Hip Waders to release groovy instrumental album at the Fat Cat this weekend
Certain things don’t come easy when you’re in an instrumental band. Naming your songs, for instance, without lyrics to spark a title.
© — Submitted photo
The Hip Waders— (from left) Allan Brake, Wade Tarling and Jeff Kinsman — will release their debut album, “Why is This So Difficult?” at the Fat Cat Friday night.
It was this exact frustration that ended up being the inspiration for the Hip Waders, who will release their five-track debut album, “Why is This So Difficult?” at the Fat Cat Friday night.
The Hip Waders are Wade Tarling (organ and vintage Wurlitzer), Allan Brake (drums) and Jeff Kinsman (bass).
They’ve been playing and performing around St. John’s together for about four years, delivering everything from original music to covers of songs by Led Zeppelin and Radiohead and even the theme to “The Golden Girls,” with their own flare, using instruments rather than voices to communicate.
“It’s sort of a niche here in
St. John’s. Nobody else here is really doing it,” Tarling said of their style, which is structure-based, but includes a lot of improvisation and reliance on a sense of groove. It’s the closest you can get to real music, he believes.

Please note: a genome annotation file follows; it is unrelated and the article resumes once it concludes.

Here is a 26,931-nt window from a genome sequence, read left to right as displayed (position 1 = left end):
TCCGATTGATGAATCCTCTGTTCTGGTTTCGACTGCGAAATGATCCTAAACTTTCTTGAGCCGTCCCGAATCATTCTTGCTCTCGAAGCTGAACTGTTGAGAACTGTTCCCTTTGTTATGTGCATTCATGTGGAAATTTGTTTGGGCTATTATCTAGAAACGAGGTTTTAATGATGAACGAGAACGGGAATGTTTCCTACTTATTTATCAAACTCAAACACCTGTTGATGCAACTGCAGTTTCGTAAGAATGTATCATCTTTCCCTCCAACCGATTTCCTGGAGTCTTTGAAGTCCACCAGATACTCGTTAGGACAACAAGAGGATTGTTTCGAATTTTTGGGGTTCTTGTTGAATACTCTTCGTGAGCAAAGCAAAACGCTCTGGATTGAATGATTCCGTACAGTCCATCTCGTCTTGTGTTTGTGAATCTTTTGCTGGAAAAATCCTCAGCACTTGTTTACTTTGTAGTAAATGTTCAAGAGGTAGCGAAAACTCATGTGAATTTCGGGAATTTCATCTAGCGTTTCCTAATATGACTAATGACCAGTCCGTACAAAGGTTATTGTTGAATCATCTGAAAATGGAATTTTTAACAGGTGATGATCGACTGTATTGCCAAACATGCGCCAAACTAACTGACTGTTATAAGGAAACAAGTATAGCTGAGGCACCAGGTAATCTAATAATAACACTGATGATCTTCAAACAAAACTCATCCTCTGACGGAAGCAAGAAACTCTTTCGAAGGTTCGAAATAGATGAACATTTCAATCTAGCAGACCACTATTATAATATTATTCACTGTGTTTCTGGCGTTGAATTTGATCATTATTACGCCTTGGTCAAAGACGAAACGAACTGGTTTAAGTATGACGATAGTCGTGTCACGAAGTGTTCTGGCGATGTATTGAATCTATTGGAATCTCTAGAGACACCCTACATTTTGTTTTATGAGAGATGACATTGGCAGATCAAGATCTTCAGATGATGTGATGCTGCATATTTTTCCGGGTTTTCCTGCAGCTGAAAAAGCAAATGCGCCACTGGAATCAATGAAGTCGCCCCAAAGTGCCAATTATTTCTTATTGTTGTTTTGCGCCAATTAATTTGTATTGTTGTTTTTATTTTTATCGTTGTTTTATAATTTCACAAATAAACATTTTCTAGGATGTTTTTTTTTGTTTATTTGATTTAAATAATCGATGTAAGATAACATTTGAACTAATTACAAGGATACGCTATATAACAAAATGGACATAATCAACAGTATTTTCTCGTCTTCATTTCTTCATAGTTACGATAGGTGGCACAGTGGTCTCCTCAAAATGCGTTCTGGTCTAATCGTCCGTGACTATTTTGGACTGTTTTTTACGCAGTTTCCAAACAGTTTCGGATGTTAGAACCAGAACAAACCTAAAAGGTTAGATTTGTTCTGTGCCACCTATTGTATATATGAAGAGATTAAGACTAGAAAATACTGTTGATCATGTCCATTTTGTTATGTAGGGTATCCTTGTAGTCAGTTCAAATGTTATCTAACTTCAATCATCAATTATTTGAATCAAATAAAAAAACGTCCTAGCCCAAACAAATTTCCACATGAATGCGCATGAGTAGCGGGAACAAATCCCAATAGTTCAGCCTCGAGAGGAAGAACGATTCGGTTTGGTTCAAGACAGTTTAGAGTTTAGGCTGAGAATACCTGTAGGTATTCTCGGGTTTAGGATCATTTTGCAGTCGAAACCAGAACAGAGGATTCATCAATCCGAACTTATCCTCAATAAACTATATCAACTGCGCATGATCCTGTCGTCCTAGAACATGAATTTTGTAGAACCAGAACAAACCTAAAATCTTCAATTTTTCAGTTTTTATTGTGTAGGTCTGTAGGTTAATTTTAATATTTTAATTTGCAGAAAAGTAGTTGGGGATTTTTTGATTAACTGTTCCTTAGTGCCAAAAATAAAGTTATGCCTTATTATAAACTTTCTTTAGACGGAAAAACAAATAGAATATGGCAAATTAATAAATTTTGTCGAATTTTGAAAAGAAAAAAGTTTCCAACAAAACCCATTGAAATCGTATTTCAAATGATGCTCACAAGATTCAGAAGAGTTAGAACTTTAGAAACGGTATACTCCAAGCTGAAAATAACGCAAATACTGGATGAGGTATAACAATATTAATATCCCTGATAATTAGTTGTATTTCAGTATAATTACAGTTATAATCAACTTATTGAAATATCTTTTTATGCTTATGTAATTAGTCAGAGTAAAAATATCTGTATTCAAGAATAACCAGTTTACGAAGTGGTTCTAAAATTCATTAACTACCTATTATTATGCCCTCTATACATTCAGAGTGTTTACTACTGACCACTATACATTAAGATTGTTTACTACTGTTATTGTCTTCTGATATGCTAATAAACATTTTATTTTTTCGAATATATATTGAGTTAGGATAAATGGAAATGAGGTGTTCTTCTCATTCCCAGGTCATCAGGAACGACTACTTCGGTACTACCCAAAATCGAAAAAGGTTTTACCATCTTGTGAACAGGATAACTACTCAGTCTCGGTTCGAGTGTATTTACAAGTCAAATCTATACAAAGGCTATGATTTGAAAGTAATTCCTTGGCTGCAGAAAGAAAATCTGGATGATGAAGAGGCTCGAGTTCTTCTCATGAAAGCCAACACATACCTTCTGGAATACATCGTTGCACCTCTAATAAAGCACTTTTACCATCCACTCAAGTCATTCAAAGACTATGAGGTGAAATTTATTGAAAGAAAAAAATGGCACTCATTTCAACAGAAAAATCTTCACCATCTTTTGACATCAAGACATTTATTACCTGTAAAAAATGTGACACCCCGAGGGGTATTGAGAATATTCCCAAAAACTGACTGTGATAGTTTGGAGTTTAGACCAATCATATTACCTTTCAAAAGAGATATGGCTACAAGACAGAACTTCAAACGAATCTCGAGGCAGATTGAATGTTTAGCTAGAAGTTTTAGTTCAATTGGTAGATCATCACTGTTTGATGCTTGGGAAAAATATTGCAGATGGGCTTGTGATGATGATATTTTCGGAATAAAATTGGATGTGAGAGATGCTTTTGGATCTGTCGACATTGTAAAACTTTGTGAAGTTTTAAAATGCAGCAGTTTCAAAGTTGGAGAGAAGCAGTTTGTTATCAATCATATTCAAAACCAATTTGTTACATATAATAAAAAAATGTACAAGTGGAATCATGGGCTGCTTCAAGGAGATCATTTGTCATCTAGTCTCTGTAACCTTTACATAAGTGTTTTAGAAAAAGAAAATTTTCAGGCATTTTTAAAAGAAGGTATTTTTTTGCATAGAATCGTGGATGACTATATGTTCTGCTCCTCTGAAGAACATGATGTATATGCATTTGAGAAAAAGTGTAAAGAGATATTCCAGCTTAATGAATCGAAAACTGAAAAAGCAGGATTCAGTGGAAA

“My influences growing up were piano, jazz trio and quartet and that kind of stuff. You just get wrapped up in what they’re creating in the moment as they’re making the CD, and you’re picturing yourself there. Somebody’s there and it’s coming at you, know what I mean? It’s coming from them in that moment.”
Influenced by American jazz/
funk/organ trio Medeski Martin and Wood, the Hip Waders have an avant-groove style that can range from jazz to R&B.
The title track on “Why is This So Difficult?” is a contemporary jazz/funk tune, while “Let’s All Go to Church” sets a pace, then gives way to a churchy, ’70s organ vibe, featuring spoken word from “Alice in Wonderland” by Julianna Tschaja, one of Tarling’s young piano students. “Lucky Duck” has an improvised, atmospheric sound with lots of pedals.
Each of the songs is different, but each comes from the same place as far as the creation process goes.
“We sit down and start playing and we might think, ‘OK, that’s kind of cool, let’s write that down,’ and then Jeff, our bass player, will create some kind of line,” Tarling explained.
The trio almost always records their jams, in case something great happens, he added.
“It might take three weeks to see what we’re going to use for the tunes, but in the end it develops like, ‘That’s catchy, let’s keep doing it.’”
The Hip Waders’ album release will begin at 10:30 p.m. Friday, with an acoustic set by Rick Lambe. Cover is $7 at the door.